I smiled and said “Yeah, that is funny.” Katia laughed again and walked out of my room and into hers.
Was I supposed to follow her? Maybe. But then I’d be some other guy. Not me, not with my new flatmate, not with a married woman whose husband was supposed to be paying her rent. Even if she weren’t married, I’m not sure I would’ve. Business first. If we had a love affair that went bad, I’d have to see her every day. That would’ve been a situation pretty high on the list of things I didn’t want.
When I got back from classes the next afternoon, Katia was waiting for me.
“You made me tea last night,” she said. “That was very nice. Could I make some for you now?”
“Yes, of course.”
She poured boiling water into two bowls, mixed in spoonfuls of tisane and carried them into my room. I was sitting cross-legged on my bed. She sat down next to me and we drank together. She looked straight at me.
“You haven’t asked about me being here with you even though I’m married to Pascal. Is it because you don’t want to know?”
“No. It’s because I didn’t want to pry.”
What I actually said was something closer to “I didn’t want to invade your private life,” because I don’t think there’s a word for “pry” in French. Or if there is, I didn’t know it. You formulate your concepts and choose your words based on what you can translate. That’s how you start “thinking” in a foreign language. I didn’t speak Hungarian and Katia didn’t speak English, so we were communicating in French. Or trying to.
“No, you wouldn’t be invading my privacy. We live together, you know.”
I could tell she wanted to tell me.
“If you want to tell me, you can.”
So she told me.
Pascal had been traveling. He passed through Iraq and Turkey then stopped in Hungary. I never knew what he was doing. Maybe Katia had already explained all that and I forgot, but maybe she didn’t. In any case, it was a long trip. He had been on the road for months. He got sick in Turkey, or Iraq. Ate something or drank something he shouldn’t have. Had some bad disease that had started eating up his liver and kidneys. Recovered enough to head home, stopping in Budapest along the way. That’s where he met Katia.
They got married, which meant Katia could come with him back to France. As soon as she got her exit visa. But that would take months. So Pascal went back to Paris to get treated for his illness. And Katia waited for her visa in Budapest.
She had a friend named Olga who had a student visa for France. Olga asked Katia if she could stay with Pascal when she got to Paris. Katia said yes. That was September, the year before I met Katia. In July, Katia’s visa finally came through, and she got on the first train out of there. But when she showed up in Paris, Pascal and Olga explained to her that they were together and she would have to find her own place. That’s where I came in, with my barely furnished apartment in Saint Cloud.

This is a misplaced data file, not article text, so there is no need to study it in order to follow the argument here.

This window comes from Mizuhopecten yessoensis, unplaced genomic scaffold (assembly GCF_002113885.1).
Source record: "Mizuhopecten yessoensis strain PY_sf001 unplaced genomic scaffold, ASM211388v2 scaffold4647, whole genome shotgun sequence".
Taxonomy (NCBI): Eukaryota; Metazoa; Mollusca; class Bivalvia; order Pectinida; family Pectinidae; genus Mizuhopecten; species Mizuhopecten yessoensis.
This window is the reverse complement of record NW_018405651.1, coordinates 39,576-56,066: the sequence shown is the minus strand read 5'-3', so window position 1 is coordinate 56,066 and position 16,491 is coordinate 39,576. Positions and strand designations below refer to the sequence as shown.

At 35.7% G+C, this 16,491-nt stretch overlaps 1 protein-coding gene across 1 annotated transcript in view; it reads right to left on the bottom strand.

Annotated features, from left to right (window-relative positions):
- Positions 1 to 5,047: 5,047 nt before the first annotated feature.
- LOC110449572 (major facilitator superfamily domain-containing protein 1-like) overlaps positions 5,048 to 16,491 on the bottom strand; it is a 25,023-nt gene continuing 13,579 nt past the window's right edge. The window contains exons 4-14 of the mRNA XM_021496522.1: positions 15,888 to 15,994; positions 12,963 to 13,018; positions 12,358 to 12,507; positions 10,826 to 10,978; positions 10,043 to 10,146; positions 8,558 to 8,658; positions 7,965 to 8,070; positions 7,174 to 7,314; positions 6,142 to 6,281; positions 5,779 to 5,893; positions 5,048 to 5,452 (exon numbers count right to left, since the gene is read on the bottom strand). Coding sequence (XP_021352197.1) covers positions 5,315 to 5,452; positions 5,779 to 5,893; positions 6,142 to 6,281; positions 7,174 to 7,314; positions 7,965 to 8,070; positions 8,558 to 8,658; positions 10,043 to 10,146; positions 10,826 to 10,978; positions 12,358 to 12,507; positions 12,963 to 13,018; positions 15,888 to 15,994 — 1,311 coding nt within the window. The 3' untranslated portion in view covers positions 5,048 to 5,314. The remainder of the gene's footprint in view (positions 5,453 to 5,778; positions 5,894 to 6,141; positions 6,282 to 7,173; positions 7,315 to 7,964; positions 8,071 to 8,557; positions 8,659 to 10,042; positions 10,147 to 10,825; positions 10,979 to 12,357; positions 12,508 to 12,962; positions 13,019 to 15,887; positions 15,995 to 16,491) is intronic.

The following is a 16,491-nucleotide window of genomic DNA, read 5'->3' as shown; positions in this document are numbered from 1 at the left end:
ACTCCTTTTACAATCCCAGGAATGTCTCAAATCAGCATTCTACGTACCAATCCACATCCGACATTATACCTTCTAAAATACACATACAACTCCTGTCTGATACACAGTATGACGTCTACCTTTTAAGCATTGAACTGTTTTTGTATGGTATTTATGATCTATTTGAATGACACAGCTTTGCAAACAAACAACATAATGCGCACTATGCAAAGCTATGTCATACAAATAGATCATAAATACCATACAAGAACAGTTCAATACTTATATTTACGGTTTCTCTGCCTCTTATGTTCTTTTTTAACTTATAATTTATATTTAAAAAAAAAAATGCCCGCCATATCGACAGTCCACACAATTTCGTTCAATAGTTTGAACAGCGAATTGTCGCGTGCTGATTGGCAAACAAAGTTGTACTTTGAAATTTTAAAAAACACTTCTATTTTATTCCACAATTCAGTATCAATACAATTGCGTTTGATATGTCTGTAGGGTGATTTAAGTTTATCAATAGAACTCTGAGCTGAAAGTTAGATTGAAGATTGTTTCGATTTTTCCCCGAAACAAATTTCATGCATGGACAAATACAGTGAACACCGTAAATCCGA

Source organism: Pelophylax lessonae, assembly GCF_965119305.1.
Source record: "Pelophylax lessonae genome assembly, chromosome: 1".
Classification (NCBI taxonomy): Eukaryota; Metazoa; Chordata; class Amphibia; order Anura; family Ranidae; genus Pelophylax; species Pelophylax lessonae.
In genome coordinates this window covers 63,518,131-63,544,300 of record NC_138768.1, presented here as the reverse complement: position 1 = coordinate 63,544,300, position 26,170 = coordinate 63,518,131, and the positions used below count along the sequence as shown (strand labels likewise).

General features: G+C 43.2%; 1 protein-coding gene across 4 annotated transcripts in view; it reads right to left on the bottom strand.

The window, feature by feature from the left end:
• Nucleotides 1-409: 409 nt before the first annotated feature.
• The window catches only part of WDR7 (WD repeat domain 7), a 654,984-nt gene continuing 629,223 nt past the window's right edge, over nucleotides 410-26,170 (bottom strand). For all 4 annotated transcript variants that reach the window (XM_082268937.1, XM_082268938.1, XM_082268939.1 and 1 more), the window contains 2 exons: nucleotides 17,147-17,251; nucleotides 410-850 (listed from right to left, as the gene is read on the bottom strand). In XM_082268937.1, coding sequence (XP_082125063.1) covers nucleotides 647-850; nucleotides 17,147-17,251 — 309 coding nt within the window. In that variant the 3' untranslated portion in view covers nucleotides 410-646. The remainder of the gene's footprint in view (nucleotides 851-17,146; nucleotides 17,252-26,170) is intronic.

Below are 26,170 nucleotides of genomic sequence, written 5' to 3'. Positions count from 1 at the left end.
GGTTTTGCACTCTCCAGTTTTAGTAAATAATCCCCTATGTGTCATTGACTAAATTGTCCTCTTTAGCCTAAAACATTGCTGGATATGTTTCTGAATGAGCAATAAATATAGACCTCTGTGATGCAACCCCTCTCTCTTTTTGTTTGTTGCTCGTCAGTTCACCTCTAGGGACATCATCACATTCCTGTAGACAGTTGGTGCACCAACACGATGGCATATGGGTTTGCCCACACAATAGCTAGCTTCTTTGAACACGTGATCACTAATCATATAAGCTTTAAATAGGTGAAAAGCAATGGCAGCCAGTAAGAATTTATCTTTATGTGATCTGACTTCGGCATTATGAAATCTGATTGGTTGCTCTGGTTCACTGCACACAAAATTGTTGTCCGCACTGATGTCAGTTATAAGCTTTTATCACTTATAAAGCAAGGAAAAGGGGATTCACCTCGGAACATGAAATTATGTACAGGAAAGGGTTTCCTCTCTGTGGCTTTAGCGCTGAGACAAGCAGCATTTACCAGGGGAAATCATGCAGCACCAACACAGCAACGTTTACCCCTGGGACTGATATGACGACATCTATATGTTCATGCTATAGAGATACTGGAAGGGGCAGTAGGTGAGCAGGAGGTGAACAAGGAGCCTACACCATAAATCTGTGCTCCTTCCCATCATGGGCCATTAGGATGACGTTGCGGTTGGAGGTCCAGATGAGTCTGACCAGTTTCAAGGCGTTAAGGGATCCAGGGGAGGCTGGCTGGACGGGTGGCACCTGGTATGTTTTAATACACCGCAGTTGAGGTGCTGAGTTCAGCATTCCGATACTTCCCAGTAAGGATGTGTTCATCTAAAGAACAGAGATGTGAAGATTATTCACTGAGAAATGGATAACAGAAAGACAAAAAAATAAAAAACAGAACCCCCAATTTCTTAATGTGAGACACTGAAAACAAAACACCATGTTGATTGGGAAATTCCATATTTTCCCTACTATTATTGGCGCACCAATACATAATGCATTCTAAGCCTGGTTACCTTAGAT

I sympathized with Katia, I really did. I’d been rejected before. An American girl I fell in love with when I first got to Paris left me for a French guy. I knew how it must’ve felt.
“That’s really sad,” I told her. “Should you go back to Hungary?”
“You don’t know what it’s like there.”
“I guess I don’t.”
I could tell from her body language – she turned sideways, gazing at me over her shoulder – that she wanted me to take her in my arms and comfort her. But I wasn’t going to. She sighed when I didn’t respond, and stood up.
“That’s really sad. That’s really a sad story. And I feel really badly about what happened to you.”
“But, I’ve gotta ask. I know this sounds bad, that I’m only thinking about myself, but -“
“Are you sure he’s going to pay the rent for you?”
“Oh, but he has to. You understand. I came here. And he kicked me out of his house! And we were married!”
“But really, when you think about it – he doesn’t have to do anything.”
Here’s what was going through my mind: This guy was brazen enough to trade out his Hungarian women, even though he was ill, even though he was married to one of them. And now I’m supposed to count on him to come through with Katia’s rent money? Sure.
“Oh, he’ll pay,” Katia assured me.
“What if he doesn’t?”
“He will. You don’t have to worry.”
“Okay. I’ll count on you to get him to pay.”
“He’ll pay. Don’t worry.”
“Okay. I won’t worry about it, then.”
The next day I called Philippe from a pay phone at Censier-Daubenton, the bunker-like college complex in the 13th arrondisement, during a break from my classes there.
“So Katia told me the story of Pascal and how he dumped her for some other Hungarian babe,” I said.
“You didn’t know? I thought I told you.”
“No, I didn’t know. You didn’t tell me.”
“Marie didn’t tell you that night we came over?”
“No, I would’ve known. I wouldn’t have been surprised.”
“Is he going to pay the rent for her?”
“That’s the deal.”
“Well, what if he doesn’t?”
“If he doesn’t, I’ll get Marie to intervene.”
That’s what I was hoping to hear. At least I’d have someone to turn to.